Guidelines to control or mitigate the risk of insuring vessels and companies associated with illegal, unreported and unregulated (IUU) fishing
Illegal, unreported and unregulated (IUU) fishing—also known as pirate fishing—is an unresolved and internationally pervasive problem, costing the global economy tens of billions of USD dollars annually.1 Those that participate in IUU fishing break or avoid fisheries management rules and succeed in operating outside the effective reach of government control. IUU fishing can deplete already overfished populations and can destroy vital marine habitats and ecosystems. This activity can also harm law-abiding businesses or operations that suffer reduced fishing opportunities when the fish stocks they target are also targeted by IUU vessels. Ending IUU fishing contributes to the global agenda to promote sustainable fishing and healthy oceans. This is underscored in United Nations Sustainable Development Goal 14 to “conserve and sustainably use the oceans, seas and marine resources” by committing countries to take action to eliminate IUU fishing by 2020.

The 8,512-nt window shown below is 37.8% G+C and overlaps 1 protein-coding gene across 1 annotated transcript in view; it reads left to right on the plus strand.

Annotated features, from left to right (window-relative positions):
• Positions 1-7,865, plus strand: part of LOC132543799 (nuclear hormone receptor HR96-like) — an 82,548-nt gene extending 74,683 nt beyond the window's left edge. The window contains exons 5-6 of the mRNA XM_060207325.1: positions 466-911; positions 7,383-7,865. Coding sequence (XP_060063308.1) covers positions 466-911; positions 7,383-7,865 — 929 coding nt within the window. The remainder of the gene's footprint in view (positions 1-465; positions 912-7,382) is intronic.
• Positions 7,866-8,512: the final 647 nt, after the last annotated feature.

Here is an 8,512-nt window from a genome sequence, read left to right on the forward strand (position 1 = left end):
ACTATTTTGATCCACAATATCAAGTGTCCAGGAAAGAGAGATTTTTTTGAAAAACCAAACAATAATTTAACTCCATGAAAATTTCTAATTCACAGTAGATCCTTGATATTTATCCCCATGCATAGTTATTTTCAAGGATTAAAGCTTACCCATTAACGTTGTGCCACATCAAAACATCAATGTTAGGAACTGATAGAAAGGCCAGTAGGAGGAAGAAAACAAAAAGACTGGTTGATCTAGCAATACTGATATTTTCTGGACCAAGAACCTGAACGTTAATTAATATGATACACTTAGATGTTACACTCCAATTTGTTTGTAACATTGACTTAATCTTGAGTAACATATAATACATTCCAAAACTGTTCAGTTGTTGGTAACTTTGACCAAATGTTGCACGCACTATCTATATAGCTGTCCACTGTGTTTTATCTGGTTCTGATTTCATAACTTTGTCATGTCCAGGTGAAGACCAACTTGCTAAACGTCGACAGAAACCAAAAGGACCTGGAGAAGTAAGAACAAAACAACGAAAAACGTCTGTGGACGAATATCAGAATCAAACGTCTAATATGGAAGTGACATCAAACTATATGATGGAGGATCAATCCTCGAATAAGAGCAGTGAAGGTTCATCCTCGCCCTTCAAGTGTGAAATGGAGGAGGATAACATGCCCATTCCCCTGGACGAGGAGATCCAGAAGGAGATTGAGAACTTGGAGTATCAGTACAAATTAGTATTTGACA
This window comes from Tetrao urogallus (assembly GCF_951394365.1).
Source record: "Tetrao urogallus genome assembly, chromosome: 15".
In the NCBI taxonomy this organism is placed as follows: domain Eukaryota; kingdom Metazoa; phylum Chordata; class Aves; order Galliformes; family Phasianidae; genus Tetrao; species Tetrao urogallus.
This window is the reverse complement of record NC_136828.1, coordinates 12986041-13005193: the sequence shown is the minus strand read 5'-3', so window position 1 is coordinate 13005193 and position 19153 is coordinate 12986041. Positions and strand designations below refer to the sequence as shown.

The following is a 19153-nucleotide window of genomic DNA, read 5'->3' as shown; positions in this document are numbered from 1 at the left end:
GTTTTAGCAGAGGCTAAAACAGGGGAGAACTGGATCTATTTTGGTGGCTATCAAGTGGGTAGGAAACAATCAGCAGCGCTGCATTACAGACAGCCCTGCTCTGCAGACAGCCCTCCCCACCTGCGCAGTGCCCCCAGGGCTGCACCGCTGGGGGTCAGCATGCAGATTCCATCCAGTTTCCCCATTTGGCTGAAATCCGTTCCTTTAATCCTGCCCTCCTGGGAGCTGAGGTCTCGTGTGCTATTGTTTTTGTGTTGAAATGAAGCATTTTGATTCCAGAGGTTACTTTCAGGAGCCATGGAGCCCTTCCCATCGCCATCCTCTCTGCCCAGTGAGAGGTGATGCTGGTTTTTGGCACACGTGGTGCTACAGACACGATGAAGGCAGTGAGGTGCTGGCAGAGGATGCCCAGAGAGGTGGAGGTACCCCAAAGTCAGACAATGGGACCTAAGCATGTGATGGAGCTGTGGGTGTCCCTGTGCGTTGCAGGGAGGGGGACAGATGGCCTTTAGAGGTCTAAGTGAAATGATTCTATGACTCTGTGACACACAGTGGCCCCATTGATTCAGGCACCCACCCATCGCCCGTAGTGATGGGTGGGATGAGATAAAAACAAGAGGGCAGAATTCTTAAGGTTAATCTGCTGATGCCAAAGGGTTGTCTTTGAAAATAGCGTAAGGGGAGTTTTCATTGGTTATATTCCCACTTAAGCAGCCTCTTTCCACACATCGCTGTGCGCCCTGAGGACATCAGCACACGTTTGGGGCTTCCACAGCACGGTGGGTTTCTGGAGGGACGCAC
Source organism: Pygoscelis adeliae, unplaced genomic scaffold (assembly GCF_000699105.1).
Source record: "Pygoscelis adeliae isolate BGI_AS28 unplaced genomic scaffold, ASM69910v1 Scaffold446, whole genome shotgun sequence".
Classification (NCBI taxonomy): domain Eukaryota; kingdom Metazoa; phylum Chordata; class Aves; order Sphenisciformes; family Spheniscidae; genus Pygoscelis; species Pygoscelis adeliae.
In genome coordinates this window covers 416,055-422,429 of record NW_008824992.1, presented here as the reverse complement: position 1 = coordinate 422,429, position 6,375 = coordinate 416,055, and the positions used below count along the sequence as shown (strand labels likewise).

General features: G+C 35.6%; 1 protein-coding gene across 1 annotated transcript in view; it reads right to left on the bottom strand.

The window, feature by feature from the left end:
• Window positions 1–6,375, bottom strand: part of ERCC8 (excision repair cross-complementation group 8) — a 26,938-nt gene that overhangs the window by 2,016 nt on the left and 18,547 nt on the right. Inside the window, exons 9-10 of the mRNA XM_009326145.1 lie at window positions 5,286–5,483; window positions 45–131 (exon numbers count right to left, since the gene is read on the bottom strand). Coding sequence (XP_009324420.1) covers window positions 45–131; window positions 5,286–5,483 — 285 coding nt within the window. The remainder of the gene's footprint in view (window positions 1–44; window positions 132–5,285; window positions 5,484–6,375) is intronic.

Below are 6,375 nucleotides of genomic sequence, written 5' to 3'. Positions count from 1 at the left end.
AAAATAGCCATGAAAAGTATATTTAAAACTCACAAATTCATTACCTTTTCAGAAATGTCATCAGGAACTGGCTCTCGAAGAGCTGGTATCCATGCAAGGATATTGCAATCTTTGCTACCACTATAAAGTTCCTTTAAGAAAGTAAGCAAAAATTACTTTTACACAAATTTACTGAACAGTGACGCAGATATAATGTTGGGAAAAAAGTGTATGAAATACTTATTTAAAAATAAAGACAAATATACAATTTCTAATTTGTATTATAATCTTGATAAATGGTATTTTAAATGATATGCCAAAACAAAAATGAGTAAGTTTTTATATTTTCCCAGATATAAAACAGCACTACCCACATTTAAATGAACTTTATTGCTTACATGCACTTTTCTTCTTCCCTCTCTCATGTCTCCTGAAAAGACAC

In this context, in October 2017, leading insurers of marine risks agreed on an insurance industry statement—Assisting ocean stewardship through marine insurance2—confirming that they will not knowingly insure or facilitate the insuring of vessels that have been blacklisted for their involvement in IUU fishing. Oceana, the largest international advocacy organisation dedicated solely to ocean conservation, and UN Environment’s Principles for Sustainable Insurance Initiative, the largest collaborative initiative between the United Nations and the insurance industry, facilitated the development of the Statement to tackle IUU fishing on a global scale, and for insurers to support efforts that can help reduce and ultimately eliminate IUU fishing. This pioneering initiative was launched at the 2017 Our Ocean conference in Malta, an international gathering of world leaders hosted by the European Union.
Download the Report